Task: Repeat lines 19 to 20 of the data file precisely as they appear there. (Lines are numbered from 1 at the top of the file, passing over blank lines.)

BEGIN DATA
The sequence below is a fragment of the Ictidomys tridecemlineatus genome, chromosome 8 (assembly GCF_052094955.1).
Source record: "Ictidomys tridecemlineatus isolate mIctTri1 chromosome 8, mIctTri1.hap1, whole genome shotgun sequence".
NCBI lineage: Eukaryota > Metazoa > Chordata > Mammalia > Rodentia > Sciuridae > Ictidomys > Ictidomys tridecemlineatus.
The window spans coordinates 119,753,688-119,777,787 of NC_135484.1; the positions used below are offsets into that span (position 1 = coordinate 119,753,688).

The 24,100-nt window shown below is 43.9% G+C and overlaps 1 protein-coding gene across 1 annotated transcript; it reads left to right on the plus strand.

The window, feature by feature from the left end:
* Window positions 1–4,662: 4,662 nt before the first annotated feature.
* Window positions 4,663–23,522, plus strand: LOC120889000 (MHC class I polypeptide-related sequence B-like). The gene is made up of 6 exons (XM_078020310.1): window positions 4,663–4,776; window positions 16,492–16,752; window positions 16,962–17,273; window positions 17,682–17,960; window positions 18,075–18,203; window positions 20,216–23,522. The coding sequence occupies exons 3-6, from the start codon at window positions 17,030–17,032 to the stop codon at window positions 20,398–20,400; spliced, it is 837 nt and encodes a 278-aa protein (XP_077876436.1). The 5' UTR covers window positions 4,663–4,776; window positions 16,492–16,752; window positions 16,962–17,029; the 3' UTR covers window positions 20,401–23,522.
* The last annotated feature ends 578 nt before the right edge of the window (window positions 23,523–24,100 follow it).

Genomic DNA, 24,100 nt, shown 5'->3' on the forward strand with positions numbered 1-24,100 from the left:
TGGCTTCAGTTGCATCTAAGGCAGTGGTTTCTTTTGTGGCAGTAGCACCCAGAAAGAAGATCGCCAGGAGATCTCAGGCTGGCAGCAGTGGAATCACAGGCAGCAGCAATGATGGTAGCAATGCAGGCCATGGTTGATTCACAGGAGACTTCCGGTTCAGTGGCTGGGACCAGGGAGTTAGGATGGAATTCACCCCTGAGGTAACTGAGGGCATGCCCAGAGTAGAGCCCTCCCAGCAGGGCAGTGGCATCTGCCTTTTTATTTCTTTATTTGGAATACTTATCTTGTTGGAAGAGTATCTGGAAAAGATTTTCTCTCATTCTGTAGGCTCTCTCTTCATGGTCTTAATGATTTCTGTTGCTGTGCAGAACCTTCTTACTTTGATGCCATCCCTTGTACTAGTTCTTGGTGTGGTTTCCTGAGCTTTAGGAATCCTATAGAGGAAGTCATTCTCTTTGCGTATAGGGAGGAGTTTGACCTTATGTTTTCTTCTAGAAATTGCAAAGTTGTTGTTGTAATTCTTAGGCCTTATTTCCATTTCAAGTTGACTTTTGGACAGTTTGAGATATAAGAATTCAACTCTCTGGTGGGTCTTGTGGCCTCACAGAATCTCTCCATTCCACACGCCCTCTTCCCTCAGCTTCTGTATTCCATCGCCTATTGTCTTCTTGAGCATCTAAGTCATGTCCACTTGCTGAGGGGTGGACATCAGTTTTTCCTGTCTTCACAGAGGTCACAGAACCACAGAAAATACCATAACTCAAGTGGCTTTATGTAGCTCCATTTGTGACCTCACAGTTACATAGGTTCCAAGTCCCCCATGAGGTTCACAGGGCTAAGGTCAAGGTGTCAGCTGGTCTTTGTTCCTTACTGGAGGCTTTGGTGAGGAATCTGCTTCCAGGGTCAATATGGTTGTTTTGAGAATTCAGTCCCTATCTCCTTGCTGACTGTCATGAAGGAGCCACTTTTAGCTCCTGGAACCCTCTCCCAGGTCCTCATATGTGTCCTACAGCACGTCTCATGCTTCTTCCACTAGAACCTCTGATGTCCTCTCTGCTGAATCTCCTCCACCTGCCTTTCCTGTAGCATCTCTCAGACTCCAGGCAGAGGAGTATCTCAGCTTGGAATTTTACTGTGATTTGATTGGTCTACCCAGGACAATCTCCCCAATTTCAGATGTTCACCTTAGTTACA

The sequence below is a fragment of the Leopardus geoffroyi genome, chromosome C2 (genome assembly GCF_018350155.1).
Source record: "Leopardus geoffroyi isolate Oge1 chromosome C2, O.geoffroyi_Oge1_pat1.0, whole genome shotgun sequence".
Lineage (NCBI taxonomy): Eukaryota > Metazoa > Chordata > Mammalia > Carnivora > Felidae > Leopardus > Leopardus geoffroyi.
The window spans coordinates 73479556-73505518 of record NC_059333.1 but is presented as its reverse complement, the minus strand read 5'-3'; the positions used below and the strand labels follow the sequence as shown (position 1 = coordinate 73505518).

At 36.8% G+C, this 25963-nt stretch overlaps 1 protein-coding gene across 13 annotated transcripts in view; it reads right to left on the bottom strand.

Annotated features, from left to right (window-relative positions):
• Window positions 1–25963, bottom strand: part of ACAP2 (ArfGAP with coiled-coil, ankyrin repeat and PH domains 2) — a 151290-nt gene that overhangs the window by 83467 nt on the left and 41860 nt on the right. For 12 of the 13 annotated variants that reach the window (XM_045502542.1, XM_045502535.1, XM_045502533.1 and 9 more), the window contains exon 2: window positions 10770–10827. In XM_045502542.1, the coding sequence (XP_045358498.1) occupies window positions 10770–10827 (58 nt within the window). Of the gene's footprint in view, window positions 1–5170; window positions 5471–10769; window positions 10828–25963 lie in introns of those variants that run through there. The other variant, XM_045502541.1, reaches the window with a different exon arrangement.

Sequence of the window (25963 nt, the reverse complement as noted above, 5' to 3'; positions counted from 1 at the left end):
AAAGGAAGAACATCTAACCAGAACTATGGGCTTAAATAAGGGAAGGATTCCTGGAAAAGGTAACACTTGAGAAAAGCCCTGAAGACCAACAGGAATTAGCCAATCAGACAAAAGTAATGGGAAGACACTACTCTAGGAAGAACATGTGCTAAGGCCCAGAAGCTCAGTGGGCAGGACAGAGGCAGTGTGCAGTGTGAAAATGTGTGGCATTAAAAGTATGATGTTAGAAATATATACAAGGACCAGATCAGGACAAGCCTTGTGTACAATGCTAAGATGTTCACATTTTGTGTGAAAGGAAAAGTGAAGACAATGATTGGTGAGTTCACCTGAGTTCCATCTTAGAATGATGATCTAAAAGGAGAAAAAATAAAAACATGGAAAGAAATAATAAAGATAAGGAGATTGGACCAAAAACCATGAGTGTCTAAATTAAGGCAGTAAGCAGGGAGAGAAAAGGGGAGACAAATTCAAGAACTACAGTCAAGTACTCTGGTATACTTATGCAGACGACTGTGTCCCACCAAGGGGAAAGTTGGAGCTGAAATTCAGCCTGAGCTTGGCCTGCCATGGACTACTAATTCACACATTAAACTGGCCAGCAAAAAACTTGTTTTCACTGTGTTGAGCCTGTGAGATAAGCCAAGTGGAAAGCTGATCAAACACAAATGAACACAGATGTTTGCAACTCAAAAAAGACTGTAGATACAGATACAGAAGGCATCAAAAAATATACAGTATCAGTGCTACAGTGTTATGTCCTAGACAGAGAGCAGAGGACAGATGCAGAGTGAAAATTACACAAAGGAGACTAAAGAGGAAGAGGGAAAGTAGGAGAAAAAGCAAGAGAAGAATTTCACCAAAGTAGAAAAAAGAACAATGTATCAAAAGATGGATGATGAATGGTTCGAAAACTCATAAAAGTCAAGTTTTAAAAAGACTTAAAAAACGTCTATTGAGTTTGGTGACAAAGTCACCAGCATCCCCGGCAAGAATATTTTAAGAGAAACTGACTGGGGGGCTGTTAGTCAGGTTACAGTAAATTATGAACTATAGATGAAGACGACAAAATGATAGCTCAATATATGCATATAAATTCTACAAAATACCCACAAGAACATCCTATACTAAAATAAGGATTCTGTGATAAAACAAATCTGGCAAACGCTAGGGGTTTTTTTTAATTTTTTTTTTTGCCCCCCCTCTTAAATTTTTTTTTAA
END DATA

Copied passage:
Sequence of the window (25963 nt, the reverse complement as noted above, 5' to 3'; positions counted from 1 at the left end):
AAAGGAAGAACATCTAACCAGAACTATGGGCTTAAATAAGGGAAGGATTCCTGGAAAAGGTAACACTTGAGAAAAGCCCTGAAGACCAACAGGAATTAGCCAATCAGACAAAAGTAATGGGAAGACACTACTCTAGGAAGAACATGTGCTAAGGCCCAGAAGCTCAGTGGGCAGGACAGAGGCAGTGTGCAGTGTGAAAATGTGTGGCATTAAAAGTATGATGTTAGAAATATATACAAGGACCAGATCAGGACAAGCCTTGTGTACAATGCTAAGATGTTCACATTTTGTGTGAAAGGAAAAGTGAAGACAATGATTGGTGAGTTCACCTGAGTTCCATCTTAGAATGATGATCTAAAAGGAGAAAAAATAAAAACATGGAAAGAAATAATAAAGATAAGGAGATTGGACCAAAAACCATGAGTGTCTAAATTAAGGCAGTAAGCAGGGAGAGAAAAGGGGAGACAAATTCAAGAACTACAGTCAAGTACTCTGGTATACTTATGCAGACGACTGTGTCCCACCAAGGGGAAAGTTGGAGCTGAAATTCAGCCTGAGCTTGGCCTGCCATGGACTACTAATTCACACATTAAACTGGCCAGCAAAAAACTTGTTTTCACTGTGTTGAGCCTGTGAGATAAGCCAAGTGGAAAGCTGATCAAACACAAATGAACACAGATGTTTGCAACTCAAAAAAGACTGTAGATACAGATACAGAAGGCATCAAAAAATATACAGTATCAGTGCTACAGTGTTATGTCCTAGACAGAGAGCAGAGGACAGATGCAGAGTGAAAATTACACAAAGGAGACTAAAGAGGAAGAGGGAAAGTAGGAGAAAAAGCAAGAGAAGAATTTCACCAAAGTAGAAAAAAGAACAATGTATCAAAAGATGGATGATGAATGGTTCGAAAACTCATAAAAGTCAAGTTTTAAAAAGACTTAAAAAACGTCTATTGAGTTTGGTGACAAAGTCACCAGCATCCCCGGCAAGAATATTTTAAGAGAAACTGACTGGGGGGCTGTTAGTCAGGTTACAGTAAATTATGAACTATAGATGAAGACGACAAAATGATAGCTCAATATATGCATATAAATTCTACAAAATACCCACAAGAACATCCTATACTAAAATAAGGATTCTGTGATAAAACAAATCTGGCAAACGCTAGGGGTTTTTTTTAATTTTTTTTTTTGCCCCCCCTCTTAAATTTTTTTTTAA